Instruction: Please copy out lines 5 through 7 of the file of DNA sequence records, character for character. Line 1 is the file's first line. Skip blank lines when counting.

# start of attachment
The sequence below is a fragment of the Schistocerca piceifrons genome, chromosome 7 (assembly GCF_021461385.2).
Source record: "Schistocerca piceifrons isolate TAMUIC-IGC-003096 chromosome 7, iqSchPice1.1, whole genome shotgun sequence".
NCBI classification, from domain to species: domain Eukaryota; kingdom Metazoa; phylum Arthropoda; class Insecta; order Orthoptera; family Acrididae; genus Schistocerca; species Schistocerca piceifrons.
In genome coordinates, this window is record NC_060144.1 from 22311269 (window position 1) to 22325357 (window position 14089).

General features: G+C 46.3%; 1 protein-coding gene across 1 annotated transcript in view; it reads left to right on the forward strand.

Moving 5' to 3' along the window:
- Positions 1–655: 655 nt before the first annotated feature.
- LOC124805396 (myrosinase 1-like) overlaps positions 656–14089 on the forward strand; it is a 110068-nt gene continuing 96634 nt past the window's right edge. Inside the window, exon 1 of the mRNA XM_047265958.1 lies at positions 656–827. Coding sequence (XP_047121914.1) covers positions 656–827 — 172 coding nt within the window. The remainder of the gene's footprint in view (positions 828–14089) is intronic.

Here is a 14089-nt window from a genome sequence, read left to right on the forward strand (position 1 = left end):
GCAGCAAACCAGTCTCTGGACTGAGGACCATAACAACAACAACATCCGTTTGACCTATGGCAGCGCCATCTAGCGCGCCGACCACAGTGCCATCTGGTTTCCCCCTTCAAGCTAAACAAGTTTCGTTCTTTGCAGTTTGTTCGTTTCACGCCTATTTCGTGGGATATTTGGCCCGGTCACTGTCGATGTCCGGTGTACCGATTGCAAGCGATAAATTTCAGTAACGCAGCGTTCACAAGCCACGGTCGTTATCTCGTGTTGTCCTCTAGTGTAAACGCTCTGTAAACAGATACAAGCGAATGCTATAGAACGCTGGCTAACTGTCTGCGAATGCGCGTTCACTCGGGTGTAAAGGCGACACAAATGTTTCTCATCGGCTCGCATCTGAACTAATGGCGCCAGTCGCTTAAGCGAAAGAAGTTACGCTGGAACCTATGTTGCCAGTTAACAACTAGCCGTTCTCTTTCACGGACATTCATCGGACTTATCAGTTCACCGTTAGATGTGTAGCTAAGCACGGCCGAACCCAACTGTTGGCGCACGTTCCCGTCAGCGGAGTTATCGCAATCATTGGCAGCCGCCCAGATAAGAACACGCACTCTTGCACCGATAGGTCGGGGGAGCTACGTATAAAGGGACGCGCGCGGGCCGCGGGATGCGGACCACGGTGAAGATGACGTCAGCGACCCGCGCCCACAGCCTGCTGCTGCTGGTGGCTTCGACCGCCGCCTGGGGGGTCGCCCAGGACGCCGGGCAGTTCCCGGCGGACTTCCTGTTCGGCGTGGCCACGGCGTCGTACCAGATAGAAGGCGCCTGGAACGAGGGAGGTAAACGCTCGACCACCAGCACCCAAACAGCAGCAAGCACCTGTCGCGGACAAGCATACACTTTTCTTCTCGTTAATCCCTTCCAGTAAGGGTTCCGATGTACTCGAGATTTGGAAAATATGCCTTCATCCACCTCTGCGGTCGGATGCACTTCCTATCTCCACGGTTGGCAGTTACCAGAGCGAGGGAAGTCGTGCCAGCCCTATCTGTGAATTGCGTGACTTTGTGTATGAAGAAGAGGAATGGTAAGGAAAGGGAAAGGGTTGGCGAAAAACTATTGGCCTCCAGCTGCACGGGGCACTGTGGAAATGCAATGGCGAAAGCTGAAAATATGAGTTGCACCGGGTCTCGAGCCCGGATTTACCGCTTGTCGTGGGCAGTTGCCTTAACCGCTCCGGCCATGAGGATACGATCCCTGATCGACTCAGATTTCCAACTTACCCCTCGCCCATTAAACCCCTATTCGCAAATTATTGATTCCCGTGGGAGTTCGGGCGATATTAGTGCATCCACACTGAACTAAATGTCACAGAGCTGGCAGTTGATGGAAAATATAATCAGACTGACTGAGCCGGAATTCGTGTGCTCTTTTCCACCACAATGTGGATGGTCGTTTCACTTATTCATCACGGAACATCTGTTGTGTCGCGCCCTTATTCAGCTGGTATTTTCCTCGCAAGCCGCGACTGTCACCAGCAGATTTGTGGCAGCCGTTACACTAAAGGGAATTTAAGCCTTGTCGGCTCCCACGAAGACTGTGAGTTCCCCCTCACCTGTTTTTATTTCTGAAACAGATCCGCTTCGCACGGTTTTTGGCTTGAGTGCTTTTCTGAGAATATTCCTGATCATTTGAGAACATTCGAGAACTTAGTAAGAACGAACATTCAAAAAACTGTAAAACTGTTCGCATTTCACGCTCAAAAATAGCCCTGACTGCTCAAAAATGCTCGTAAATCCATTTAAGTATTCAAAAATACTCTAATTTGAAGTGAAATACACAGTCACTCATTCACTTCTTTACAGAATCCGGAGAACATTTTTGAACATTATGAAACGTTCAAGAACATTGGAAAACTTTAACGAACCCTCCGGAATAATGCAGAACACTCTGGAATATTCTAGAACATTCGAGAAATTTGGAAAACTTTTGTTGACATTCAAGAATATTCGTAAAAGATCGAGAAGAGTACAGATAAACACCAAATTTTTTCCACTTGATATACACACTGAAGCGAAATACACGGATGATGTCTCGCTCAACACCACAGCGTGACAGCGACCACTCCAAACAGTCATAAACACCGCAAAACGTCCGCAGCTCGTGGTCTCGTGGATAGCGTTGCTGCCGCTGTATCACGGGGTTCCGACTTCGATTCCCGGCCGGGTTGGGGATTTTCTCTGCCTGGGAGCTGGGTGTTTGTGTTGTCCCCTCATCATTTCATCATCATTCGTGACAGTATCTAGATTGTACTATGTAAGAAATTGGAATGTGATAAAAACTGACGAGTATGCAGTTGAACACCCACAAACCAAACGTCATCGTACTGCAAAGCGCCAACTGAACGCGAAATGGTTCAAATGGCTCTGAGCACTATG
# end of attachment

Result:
General features: G+C 46.3%; 1 protein-coding gene across 1 annotated transcript in view; it reads left to right on the forward strand.

Moving 5' to 3' along the window:
- Positions 1–655: 655 nt before the first annotated feature.